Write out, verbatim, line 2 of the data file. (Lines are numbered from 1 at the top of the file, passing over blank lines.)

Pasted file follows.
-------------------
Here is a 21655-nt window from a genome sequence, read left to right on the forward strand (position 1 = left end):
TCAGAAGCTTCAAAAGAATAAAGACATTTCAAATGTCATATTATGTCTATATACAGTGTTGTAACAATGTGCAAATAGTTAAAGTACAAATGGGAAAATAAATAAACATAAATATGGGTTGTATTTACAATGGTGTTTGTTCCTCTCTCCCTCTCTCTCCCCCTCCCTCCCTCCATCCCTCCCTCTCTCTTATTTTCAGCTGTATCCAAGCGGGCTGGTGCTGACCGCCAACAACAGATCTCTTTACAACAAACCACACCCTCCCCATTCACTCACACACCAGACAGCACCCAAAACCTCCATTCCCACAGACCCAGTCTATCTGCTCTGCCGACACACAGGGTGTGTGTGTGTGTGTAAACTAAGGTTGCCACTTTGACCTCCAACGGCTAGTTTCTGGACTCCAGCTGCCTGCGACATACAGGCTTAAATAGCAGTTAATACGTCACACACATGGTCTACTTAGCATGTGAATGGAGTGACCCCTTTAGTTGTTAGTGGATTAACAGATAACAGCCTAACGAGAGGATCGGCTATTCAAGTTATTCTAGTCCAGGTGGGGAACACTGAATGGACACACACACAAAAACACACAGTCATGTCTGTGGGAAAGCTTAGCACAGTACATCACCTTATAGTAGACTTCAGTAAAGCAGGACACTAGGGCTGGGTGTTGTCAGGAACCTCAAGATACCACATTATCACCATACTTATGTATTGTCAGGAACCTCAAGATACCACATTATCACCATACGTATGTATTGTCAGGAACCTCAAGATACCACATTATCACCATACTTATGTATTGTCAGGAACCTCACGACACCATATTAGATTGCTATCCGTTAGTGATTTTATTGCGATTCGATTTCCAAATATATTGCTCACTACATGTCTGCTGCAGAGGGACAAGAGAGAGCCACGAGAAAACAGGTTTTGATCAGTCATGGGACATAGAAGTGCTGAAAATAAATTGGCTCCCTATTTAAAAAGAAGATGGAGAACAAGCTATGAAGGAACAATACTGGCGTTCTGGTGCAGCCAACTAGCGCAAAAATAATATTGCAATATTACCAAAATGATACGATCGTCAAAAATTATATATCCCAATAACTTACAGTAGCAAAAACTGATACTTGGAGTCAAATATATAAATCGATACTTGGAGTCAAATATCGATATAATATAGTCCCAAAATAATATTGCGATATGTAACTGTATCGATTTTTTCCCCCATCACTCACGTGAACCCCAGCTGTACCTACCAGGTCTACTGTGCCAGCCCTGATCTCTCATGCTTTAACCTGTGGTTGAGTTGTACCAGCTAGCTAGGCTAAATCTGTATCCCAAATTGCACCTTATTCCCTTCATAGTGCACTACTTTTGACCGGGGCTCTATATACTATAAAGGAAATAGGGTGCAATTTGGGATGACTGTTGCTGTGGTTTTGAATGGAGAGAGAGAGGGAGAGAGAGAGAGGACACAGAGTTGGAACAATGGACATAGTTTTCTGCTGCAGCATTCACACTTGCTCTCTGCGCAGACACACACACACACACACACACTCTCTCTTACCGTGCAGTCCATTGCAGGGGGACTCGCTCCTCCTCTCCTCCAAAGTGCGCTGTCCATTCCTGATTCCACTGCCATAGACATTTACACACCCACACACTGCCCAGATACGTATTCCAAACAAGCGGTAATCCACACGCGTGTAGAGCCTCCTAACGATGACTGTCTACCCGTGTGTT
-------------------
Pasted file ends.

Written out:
TCAGAAGCTTCAAAAGAATAAAGACATTTCAAATGTCATATTATGTCTATATACAGTGTTGTAACAATGTGCAAATAGTTAAAGTACAAATGGGAAAATAAATAAACATAAATATGGGTTGTATTTACAATGGTGTTTGTTCCTCTCTCCCTCTCTCTCCCCCTCCCTCCCTCCATCCCTCCCTCTCTCTTATTTTCAGCTGTATCCAAGCGGGCTGGTGCTGACCGCCAACAACAGATCTCTTTACAACAAACCACACCCTCCCCATTCACTCACACACCAGACAGCACCCAAAACCTCCATTCCCACAGACCCAGTCTATCTGCTCTGCCGACACACAGGGTGTGTGTGTGTGTGTAAACTAAGGTTGCCACTTTGACCTCCAACGGCTAGTTTCTGGACTCCAGCTGCCTGCGACATACAGGCTTAAATAGCAGTTAATACGTCACACACATGGTCTACTTAGCATGTGAATGGAGTGACCCCTTTAGTTGTTAGTGGATTAACAGATAACAGCCTAACGAGAGGATCGGCTATTCAAGTTATTCTAGTCCAGGTGGGGAACACTGAATGGACACACACACAAAAACACACAGTCATGTCTGTGGGAAAGCTTAGCACAGTACATCACCTTATAGTAGACTTCAGTAAAGCAGGACACTAGGGCTGGGTGTTGTCAGGAACCTCAAGATACCACATTATCACCATACTTATGTATTGTCAGGAACCTCAAGATACCACATTATCACCATACGTATGTATTGTCAGGAACCTCAAGATACCACATTATCACCATACTTATGTATTGTCAGGAACCTCACGACACCATATTAGATTGCTATCCGTTAGTGATTTTATTGCGATTCGATTTCCAAATATATTGCTCACTACATGTCTGCTGCAGAGGGACAAGAGAGAGCCACGAGAAAACAGGTTTTGATCAGTCATGGGACATAGAAGTGCTGAAAATAAATTGGCTCCCTATTTAAAAAGAAGATGGAGAACAAGCTATGAAGGAACAATACTGGCGTTCTGGTGCAGCCAACTAGCGCAAAAATAATATTGCAATATTACCAAAATGATACGATCGTCAAAAATTATATATCCCAATAACTTACAGTAGCAAAAACTGATACTTGGAGTCAAATATATAAATCGATACTTGGAGTCAAATATCGATATAATATAGTCCCAAAATAATATTGCGATATGTAACTGTATCGATTTTTTCCCCCATCACTCACGTGAACCCCAGCTGTACCTACCAGGTCTACTGTGCCAGCCCTGATCTCTCATGCTTTAACCTGTGGTTGAGTTGTACCAGCTAGCTAGGCTAAATCTGTATCCCAAATTGCACCTTATTCCCTTCATAGTGCACTACTTTTGACCGGGGCTCTATATACTATAAAGGAAATAGGGTGCAATTTGGGATGACTGTTGCTGTGGTTTTGAATGGAGAGAGAGAGGGAGAGAGAGAGAGGACACAGAGTTGGAACAATGGACATAGTTTTCTGCTGCAGCATTCACACTTGCTCTCTGCGCAGACACACACACACACACACACACTCTCTCTTACCGTGCAGTCCATTGCAGGGGGACTCGCTCCTCCTCTCCTCCAAAGTGCGCTGTCCATTCCTGATTCCACTGCCATAGACATTTACACACCCACACACTGCCCAGATACGTATTCCAAACAAGCGGTAATCCACACGCGTGTAGAGCCTCCTAACGATGACTGTCTACCCGTGTGTT